Tell us about a teacher who had a real impact on your life, either for the better or the worse. How is your life different today because of him or her?
I have had many really good teachers in my life, but the one that comes to the forefront of my mind was my elementary school librarian – Mrs. Rayburn. Our friendship blossomed because of an unusual situation; my elementary school had a lady come in once a week and tell bible stories in class. Because of my unusual biblical education as a Kindergartner, I often ended up in theological disputes with this little old lady. Because of that, she wouldn’t have me in the classroom when she told her bible stories, so from that point on, I spent those days in the Library with Mrs. Rayburn. I could already read in Kindergarten, and she took that ability and turned it into a serious love of literature. We began to meet before school every morning, to review the book I had taken home the night before and to get a new book for that night. I devoured everything she gave me. By the end of that year, I was already reading James and the Giant Peach by Roald Dahl and other young fiction. That love of reading has never left me. In addition, Mrs. Rayburn became a fixture in my life outside of school, as I would often be invited to spend weekends at her home with her and Mr. Rayburn. You see, Mrs. Rayburn was estranged from her son, because he had embraced the very religion I was raised in. I feel really good because I helped her understand the religion more, and to become reconciled with her son after she realized it wasn’t bad, like she had been predisposed to believe. She had a real affection for me, and the feeling was mutual. She took on the role of a grandparent to me, as all my grandparents were passed on by the time I was 3 or 4 years old. I stayed in touch with her over the years, even after I moved away from Appalachia and to Cincinnati. I loved her dearly and respected what she did.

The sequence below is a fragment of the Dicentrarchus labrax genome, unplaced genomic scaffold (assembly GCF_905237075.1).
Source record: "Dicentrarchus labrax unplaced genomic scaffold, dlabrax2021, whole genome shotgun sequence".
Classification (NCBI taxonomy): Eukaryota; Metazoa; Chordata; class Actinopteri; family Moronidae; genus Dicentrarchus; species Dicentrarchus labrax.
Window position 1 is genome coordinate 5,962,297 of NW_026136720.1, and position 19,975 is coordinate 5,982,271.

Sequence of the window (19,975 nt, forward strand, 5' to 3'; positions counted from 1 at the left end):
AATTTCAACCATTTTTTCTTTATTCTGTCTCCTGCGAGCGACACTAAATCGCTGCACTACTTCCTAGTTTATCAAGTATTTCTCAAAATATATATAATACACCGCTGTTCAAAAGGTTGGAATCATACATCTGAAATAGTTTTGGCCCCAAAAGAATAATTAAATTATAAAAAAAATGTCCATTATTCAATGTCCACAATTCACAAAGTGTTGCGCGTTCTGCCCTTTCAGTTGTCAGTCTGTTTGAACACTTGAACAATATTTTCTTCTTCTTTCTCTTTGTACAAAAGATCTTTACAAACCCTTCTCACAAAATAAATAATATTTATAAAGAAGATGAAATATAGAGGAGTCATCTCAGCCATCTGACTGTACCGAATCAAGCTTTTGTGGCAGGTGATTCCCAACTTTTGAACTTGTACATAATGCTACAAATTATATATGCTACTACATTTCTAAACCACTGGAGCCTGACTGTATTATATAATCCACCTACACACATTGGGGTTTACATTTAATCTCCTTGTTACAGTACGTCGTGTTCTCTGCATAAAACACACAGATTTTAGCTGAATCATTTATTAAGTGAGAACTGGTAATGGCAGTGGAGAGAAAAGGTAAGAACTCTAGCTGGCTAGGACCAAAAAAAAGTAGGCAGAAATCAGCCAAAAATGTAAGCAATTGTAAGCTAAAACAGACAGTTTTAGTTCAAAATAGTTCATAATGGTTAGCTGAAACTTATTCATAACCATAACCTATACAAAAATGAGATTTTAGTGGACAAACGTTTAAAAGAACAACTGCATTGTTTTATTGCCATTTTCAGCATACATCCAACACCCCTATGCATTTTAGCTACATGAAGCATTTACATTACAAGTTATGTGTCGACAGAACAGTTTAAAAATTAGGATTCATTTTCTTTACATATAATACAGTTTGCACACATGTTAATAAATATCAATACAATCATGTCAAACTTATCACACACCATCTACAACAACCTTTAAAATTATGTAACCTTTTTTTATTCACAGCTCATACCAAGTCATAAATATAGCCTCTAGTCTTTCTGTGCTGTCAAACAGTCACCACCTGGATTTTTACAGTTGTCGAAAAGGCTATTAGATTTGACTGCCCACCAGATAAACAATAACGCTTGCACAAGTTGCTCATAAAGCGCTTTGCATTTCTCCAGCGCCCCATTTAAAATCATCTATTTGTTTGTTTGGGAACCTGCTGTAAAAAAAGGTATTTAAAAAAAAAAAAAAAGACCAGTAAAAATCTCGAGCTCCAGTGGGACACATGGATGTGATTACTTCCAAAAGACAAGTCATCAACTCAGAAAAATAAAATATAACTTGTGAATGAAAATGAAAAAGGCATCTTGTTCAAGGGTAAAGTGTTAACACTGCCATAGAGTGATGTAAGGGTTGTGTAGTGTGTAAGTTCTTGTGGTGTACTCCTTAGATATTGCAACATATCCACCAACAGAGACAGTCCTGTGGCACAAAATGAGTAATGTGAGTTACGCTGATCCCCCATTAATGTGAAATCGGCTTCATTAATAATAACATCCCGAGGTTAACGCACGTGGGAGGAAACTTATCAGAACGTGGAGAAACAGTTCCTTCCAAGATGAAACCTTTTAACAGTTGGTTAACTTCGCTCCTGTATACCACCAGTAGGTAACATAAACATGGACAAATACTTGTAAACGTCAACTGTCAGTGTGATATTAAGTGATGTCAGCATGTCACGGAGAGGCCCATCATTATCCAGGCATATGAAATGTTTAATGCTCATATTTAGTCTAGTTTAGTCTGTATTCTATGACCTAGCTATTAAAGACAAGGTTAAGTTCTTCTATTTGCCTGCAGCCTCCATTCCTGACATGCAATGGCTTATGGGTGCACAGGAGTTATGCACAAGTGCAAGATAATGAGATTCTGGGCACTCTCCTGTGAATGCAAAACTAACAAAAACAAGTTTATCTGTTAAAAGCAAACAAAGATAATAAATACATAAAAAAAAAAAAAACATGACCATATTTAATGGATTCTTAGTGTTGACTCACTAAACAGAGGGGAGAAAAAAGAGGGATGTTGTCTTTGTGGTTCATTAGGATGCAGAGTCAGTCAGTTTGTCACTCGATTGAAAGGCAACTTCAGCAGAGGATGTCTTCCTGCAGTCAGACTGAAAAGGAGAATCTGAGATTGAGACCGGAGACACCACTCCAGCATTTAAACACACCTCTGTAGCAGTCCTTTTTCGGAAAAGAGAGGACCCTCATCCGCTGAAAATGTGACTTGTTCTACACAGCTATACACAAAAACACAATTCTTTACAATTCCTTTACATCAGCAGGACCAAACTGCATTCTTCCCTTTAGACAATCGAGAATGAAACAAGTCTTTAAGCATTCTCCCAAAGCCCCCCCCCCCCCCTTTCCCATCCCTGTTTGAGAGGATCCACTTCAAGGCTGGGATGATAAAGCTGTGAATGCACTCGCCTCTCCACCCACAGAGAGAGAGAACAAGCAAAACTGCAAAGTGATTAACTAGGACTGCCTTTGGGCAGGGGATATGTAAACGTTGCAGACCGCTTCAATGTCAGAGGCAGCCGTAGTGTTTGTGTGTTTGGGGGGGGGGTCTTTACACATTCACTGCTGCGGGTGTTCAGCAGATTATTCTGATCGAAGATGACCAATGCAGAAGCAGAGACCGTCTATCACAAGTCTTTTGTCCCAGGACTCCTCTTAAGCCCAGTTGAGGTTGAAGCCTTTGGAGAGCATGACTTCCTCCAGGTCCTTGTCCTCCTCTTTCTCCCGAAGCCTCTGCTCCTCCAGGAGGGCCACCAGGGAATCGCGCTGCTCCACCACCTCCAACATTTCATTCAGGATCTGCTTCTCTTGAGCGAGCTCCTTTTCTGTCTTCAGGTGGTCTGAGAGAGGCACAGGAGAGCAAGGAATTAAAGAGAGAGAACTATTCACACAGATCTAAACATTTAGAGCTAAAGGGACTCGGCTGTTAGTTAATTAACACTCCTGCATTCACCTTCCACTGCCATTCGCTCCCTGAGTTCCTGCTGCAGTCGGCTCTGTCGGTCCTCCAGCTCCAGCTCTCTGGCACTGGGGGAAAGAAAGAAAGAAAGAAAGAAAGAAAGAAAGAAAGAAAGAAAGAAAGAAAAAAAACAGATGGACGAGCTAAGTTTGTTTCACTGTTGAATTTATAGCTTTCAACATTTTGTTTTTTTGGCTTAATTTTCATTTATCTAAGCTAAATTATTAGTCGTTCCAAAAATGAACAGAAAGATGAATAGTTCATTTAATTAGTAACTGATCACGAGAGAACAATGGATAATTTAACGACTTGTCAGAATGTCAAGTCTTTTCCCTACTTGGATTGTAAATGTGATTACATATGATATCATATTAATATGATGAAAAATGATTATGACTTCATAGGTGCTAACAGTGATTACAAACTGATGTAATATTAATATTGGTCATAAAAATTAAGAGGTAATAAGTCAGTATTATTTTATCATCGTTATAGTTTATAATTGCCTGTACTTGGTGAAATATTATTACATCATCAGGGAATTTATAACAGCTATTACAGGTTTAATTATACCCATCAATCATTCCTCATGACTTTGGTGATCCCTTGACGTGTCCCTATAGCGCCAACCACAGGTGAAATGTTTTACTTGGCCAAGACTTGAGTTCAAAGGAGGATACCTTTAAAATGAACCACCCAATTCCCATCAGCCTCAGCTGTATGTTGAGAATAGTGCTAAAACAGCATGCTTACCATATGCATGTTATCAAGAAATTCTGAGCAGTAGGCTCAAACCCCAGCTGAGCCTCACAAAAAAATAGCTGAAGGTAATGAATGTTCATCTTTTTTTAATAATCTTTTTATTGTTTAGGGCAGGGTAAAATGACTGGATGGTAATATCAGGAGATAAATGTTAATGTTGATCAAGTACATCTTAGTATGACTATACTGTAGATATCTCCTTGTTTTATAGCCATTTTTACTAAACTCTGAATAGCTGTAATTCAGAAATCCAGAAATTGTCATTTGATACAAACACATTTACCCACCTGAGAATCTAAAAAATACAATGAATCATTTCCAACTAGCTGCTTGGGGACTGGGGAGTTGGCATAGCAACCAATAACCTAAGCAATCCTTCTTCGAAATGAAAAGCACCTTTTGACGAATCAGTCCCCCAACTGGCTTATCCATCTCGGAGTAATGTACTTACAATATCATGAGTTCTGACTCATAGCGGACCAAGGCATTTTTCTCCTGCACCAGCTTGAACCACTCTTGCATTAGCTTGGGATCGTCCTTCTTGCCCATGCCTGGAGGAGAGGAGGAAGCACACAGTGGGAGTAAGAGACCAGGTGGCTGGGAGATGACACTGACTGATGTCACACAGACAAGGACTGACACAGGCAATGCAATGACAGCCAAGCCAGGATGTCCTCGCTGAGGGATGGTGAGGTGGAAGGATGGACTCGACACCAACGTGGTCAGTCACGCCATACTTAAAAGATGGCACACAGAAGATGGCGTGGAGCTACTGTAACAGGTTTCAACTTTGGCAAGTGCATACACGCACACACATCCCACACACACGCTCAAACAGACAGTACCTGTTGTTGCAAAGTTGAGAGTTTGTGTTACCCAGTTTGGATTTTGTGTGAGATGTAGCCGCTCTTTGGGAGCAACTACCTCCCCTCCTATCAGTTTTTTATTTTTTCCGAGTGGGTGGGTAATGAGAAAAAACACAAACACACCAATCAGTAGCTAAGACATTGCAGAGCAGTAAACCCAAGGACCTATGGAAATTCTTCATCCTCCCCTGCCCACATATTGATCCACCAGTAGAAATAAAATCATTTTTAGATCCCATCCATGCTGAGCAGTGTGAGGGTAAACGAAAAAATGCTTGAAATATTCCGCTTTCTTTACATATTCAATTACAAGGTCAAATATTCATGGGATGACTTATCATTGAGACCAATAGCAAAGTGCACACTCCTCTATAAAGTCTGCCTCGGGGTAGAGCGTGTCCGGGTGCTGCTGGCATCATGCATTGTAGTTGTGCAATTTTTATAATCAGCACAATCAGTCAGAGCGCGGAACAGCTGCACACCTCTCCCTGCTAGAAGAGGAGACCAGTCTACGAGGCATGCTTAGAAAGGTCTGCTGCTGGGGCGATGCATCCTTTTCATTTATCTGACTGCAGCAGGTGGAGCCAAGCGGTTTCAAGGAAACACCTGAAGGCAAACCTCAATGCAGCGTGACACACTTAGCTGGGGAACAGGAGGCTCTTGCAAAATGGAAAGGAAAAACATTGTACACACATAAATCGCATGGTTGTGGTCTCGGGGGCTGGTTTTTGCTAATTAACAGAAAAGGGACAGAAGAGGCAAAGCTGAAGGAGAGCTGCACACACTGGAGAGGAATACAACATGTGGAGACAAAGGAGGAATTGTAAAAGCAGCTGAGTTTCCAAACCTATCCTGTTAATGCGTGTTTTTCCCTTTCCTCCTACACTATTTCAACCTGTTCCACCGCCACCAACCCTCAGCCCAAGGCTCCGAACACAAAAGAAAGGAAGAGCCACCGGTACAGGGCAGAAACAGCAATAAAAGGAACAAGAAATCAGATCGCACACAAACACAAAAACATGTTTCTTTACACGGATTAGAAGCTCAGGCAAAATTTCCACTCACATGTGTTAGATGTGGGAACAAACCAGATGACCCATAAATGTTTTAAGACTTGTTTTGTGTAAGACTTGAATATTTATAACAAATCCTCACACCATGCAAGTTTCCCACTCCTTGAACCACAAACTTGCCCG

A little bit more about Inez (that’s her first name): She was a teacher in one-room schoolhouses when my parents were little. She taught my father in the 40’s in one of those schoolhouses, and she had to travel a long way each direction just to teach there. She was head librarian over several schools and often traveled from school to school visiting the libraries.
Now, as an adult and a parent, I have been volunteering in our elementary media center for three years. Every day that I’m there, helping children find literature to light up their imaginations, shelving books, setting up displays to catch their eyes, I feel Mrs. Rayburn with me. She always went above and beyond her simple duties as an educator and loved all the kids she worked with.